DIPTYK 'African Lights: Advocacy for African radiance'



African Lights: Advocacy for African radiance

By Emmanuelle Outtier POSTED 17 April 2019

Translated from French using Google Translate


Initially set up in Paris during COP 21, the traveling exhibition "Lumières d'Afriques" visits Rabat to raise awareness of the energy challenges facing the African continent.


"How is it that this continent is in darkness while the sun is shining all the time? " The paradox raised by the Nigerian artist Emeka Okereke is at the heart of the exhibition" Africas Lights "which brings together around the issue  of access to energy, 54 artists, each representing a country on the continent. At the origin of this traveling exhibition initiated by the French NGO African Artists for Development (AAD), there is one observation: Africa has the lowest electrification rate in the world. Only 42% of its population has access to electricity, according to the 2016 World Bank report.


So, how to educate the international audience? With the COP 21 in Paris in 2015, the occasion was too good for Matthias and Gervanne Leridon, founders of AAD and also great fans of contemporary African art. The couple, whose personal collection includes more than 3,000 works, has made use of its network and its friendships made over the course of its acquisitions to convince young designers to lend themselves to the game of ordering and exhibition melting pot .


Leslie Lumeh, The Light Within, Liberia


Both are familiar with the continent and its artists. He discovered Burkina Faso as a teenager during a humanitarian trip, he then experienced "a decisive shock . For her, it is essentially after the exhibition "The Magicians of the Earth" that a sincere enthusiasm is born. "I come from a family that collected conceptual art ," she says. I was formatted by what we could see in Europe at that time, like Arte Povera or minimalism. All of a sudden, with the exhibition of Jean-Hubert Martin, it is a whole field of possibilities that opened "Since then, both have had an intimate passion for Africa, which has earned them the status of being Afro-optimistic, seasoned by their support, Afro-optimistic candid by their detractors.


Gastineau Massamba, 673 A, Republic of Congo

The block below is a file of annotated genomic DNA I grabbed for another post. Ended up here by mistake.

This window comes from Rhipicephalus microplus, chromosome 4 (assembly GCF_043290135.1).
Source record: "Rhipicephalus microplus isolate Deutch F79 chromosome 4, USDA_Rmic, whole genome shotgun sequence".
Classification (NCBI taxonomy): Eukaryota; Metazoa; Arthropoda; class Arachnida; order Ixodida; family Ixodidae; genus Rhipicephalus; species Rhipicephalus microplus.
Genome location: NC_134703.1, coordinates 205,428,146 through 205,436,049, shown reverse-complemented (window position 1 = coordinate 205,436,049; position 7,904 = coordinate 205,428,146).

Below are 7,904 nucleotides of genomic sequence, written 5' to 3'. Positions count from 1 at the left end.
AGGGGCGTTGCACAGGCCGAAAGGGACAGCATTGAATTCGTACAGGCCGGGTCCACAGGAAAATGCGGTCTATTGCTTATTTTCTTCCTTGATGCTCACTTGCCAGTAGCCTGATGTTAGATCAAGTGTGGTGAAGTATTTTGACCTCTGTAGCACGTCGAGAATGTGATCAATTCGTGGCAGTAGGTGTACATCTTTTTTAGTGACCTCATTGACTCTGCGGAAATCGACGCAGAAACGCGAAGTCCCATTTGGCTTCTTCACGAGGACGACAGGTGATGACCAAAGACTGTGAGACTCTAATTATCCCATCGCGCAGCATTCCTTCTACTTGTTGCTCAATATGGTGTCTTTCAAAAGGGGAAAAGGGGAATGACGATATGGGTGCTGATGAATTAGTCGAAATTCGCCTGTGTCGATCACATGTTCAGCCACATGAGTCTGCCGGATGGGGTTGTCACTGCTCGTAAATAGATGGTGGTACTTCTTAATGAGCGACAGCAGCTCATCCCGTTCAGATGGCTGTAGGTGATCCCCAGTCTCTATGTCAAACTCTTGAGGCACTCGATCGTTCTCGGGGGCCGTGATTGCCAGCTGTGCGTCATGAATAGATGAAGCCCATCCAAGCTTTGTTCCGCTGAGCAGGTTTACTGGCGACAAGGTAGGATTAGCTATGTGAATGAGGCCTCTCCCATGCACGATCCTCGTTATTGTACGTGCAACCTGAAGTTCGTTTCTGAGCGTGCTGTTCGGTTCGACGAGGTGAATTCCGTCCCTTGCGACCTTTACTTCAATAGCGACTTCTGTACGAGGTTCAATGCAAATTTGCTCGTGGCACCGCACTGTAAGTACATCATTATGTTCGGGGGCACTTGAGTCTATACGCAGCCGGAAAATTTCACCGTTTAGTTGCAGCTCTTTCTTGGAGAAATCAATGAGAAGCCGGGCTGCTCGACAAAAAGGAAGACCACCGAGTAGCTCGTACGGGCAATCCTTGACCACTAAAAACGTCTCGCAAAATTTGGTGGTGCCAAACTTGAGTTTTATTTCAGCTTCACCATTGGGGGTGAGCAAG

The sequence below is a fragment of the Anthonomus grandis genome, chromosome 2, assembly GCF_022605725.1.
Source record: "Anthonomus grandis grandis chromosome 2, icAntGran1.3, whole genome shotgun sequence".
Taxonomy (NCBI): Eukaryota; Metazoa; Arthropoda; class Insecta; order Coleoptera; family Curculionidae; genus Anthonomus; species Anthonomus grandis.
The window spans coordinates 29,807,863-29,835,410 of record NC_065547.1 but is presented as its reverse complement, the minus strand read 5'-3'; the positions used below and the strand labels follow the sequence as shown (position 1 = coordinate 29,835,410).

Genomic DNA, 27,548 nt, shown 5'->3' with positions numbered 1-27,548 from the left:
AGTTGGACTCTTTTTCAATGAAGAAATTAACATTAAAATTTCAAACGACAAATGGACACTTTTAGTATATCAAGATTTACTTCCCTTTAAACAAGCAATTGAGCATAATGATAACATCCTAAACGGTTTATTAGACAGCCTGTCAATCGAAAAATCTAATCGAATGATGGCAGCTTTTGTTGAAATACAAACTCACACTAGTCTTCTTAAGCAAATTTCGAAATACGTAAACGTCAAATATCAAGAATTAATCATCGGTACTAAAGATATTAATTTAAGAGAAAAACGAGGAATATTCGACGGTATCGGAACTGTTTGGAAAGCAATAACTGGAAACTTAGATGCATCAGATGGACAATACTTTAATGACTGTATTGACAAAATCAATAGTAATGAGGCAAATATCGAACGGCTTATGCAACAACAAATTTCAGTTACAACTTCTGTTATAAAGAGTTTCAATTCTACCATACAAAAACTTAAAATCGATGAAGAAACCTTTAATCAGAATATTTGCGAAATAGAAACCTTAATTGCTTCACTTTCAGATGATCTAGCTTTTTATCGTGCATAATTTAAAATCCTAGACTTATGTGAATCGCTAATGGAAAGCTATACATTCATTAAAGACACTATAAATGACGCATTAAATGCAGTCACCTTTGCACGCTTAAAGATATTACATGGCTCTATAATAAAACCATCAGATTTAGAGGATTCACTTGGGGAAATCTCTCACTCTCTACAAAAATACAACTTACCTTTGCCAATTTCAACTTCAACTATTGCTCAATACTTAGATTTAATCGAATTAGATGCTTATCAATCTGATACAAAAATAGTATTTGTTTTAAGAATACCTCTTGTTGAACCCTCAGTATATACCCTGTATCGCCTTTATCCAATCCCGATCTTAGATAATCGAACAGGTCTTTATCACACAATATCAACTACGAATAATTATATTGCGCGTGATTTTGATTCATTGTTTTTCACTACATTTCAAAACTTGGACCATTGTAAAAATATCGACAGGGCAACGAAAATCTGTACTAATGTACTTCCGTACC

Like Leridon's convictions, "Enlightenment of Africa" ​​is an enthusiastic forum for the development and the influence of the continent whose artists are the spokesmen and representatives. The show is eclectic and uneven, and allows us to measure the diversity of practices - from Cyrus Kabiru's constructivist bicycle (see Diptyk 47) to Paul Sika's licked scenes. Besides, how would it be otherwise with 54 nationalities represented?



Malala Andrialavidrazana, Der südliche Himmel vs Planiglob der Antipoden, Madagascar


There are now familiar names - Malala Andrialavidrazana, Barreto N, Soly Cissé or Athi Patra Ruga - for whom "this exhibition, we often forget, was a springboard to international recognition , " says Gervanne Leridon. While some of the proposals are very literal, like the bulb-shaped coffin of the Ghanaian Paa Joe, others avoid with talent the stumbling block of the theme imposed by spinning the metaphor of light.


Under the objective of Teddy Mazina, the African energy is embodied in the revolt of this Burundian youth who fists raised against a corrupt government. The Tanzanian artist Rehema Chachage re-enchants the hackneyed art of the neon installation: the electoral slogan of the party in power in 2005, ARI, NGUVU, KASI (zeal, force, haste), lights and extinguishes intermittently, sometimes revealing the word A-NGU-KA (fall). One way to point out the lack of attention given to the water and electricity needs in his country. Further on, Namsa Leuba probably delivers the most astonishing work of this exhibition by photographing the reflection of the traditional South African paintings ndebele with a distorting mirror. This African art beautifully reinterprets its heritage in the light of its contemporaneity.


Mouna Jemal Siala, The transparent sphere, Tunisia


"Enlightenment of Africa" ​​also has its limits, like that of artificially creating a snapshot that sweeps all shades. Just think of this issue around the energy on which it builds its purpose and which differs depending on whether one lives in Cape Town or Ouagadougou - 84% of the South African population has access to electricity against 19% in Burkina Faso.


Nevertheless, this format has created emulators: the exhibition "Lend me your dream", supported by a Moroccan foundation, also relies on the double pan-African principle and itinerant. Similarly, it allows the Mohammed VI Museum to renew its ambition to make its spaces a showcase for contemporary African art, three years after "Africa en Capitale". And this is great news for the rbati audience, who relies on the fingers of their hands for the opportunity to see the art of the continent. As paradoxical as it may be.


Emmanuelle Outtier

"Lights of Africa", Mohammed VI Museum, Rabat, until August 15, 2019.


To read the original article please navigate to the DIPTYK website here

April 17, 2019
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